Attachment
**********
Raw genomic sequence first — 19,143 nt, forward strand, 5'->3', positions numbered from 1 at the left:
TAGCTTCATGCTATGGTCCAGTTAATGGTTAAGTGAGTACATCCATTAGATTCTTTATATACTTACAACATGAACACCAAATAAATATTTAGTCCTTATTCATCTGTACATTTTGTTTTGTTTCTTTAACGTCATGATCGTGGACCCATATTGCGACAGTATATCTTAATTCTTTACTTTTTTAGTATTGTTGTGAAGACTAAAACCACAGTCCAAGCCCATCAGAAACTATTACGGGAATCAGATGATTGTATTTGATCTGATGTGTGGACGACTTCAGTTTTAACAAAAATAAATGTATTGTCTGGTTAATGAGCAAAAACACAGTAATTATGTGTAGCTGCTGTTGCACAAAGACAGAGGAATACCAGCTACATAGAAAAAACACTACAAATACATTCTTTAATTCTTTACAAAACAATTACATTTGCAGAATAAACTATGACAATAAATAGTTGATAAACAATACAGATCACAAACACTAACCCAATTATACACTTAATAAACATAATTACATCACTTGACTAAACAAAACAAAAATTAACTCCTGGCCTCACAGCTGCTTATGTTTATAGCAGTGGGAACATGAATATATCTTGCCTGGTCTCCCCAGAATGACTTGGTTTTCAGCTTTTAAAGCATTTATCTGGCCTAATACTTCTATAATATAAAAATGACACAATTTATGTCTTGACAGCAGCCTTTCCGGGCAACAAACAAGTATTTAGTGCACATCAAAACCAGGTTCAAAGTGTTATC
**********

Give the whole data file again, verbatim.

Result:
Raw genomic sequence first — 19,143 nt, forward strand, 5'->3', positions numbered from 1 at the left:
TAGCTTCATGCTATGGTCCAGTTAATGGTTAAGTGAGTACATCCATTAGATTCTTTATATACTTACAACATGAACACCAAATAAATATTTAGTCCTTATTCATCTGTACATTTTGTTTTGTTTCTTTAACGTCATGATCGTGGACCCATATTGCGACAGTATATCTTAATTCTTTACTTTTTTAGTATTGTTGTGAAGACTAAAACCACAGTCCAAGCCCATCAGAAACTATTACGGGAATCAGATGATTGTATTTGATCTGATGTGTGGACGACTTCAGTTTTAACAAAAATAAATGTATTGTCTGGTTAATGAGCAAAAACACAGTAATTATGTGTAGCTGCTGTTGCACAAAGACAGAGGAATACCAGCTACATAGAAAAAACACTACAAATACATTCTTTAATTCTTTACAAAACAATTACATTTGCAGAATAAACTATGACAATAAATAGTTGATAAACAATACAGATCACAAACACTAACCCAATTATACACTTAATAAACATAATTACATCACTTGACTAAACAAAACAAAAATTAACTCCTGGCCTCACAGCTGCTTATGTTTATAGCAGTGGGAACATGAATATATCTTGCCTGGTCTCCCCAGAATGACTTGGTTTTCAGCTTTTAAAGCATTTATCTGGCCTAATACTTCTATAATATAAAAATGACACAATTTATGTCTTGACAGCAGCCTTTCCGGGCAACAAACAAGTATTTAGTGCACATCAAAACCAGGTTCAAAGTGTTATC